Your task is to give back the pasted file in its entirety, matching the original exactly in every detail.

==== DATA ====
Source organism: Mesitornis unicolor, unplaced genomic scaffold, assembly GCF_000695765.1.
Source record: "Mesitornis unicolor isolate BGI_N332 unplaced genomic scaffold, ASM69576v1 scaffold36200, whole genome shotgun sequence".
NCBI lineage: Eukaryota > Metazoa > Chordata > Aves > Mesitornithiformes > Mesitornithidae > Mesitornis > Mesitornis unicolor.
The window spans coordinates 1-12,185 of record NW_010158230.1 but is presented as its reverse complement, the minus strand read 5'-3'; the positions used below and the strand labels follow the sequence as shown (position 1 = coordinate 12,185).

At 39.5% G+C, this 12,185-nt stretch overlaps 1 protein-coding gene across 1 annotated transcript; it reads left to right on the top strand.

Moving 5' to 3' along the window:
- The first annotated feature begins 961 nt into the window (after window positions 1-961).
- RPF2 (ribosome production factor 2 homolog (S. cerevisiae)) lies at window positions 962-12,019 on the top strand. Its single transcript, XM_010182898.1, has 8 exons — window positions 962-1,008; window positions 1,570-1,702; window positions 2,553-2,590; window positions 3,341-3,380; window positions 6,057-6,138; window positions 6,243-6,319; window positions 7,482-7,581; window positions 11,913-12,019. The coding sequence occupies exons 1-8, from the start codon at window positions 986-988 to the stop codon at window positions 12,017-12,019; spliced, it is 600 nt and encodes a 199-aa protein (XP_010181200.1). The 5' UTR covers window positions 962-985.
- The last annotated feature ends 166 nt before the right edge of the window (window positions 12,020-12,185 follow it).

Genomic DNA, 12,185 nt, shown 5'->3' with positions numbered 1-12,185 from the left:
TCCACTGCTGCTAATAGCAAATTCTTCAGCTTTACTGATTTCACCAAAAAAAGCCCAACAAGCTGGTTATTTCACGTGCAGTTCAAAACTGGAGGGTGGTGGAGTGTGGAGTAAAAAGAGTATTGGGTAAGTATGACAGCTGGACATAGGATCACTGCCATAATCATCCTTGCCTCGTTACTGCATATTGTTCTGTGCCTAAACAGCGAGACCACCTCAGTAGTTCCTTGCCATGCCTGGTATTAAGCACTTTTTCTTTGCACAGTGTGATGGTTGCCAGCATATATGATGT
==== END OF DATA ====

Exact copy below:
Source organism: Mesitornis unicolor, unplaced genomic scaffold, assembly GCF_000695765.1.
Source record: "Mesitornis unicolor isolate BGI_N332 unplaced genomic scaffold, ASM69576v1 scaffold36200, whole genome shotgun sequence".
NCBI lineage: Eukaryota > Metazoa > Chordata > Aves > Mesitornithiformes > Mesitornithidae > Mesitornis > Mesitornis unicolor.
The window spans coordinates 1-12,185 of record NW_010158230.1 but is presented as its reverse complement, the minus strand read 5'-3'; the positions used below and the strand labels follow the sequence as shown (position 1 = coordinate 12,185).

At 39.5% G+C, this 12,185-nt stretch overlaps 1 protein-coding gene across 1 annotated transcript; it reads left to right on the top strand.

Moving 5' to 3' along the window:
- The first annotated feature begins 961 nt into the window (after window positions 1-961).
- RPF2 (ribosome production factor 2 homolog (S. cerevisiae)) lies at window positions 962-12,019 on the top strand. Its single transcript, XM_010182898.1, has 8 exons — window positions 962-1,008; window positions 1,570-1,702; window positions 2,553-2,590; window positions 3,341-3,380; window positions 6,057-6,138; window positions 6,243-6,319; window positions 7,482-7,581; window positions 11,913-12,019. The coding sequence occupies exons 1-8, from the start codon at window positions 986-988 to the stop codon at window positions 12,017-12,019; spliced, it is 600 nt and encodes a 199-aa protein (XP_010181200.1). The 5' UTR covers window positions 962-985.
- The last annotated feature ends 166 nt before the right edge of the window (window positions 12,020-12,185 follow it).

Genomic DNA, 12,185 nt, shown 5'->3' with positions numbered 1-12,185 from the left:
TCCACTGCTGCTAATAGCAAATTCTTCAGCTTTACTGATTTCACCAAAAAAAGCCCAACAAGCTGGTTATTTCACGTGCAGTTCAAAACTGGAGGGTGGTGGAGTGTGGAGTAAAAAGAGTATTGGGTAAGTATGACAGCTGGACATAGGATCACTGCCATAATCATCCTTGCCTCGTTACTGCATATTGTTCTGTGCCTAAACAGCGAGACCACCTCAGTAGTTCCTTGCCATGCCTGGTATTAAGCACTTTTTCTTTGCACAGTGTGATGGTTGCCAGCATATATGATGT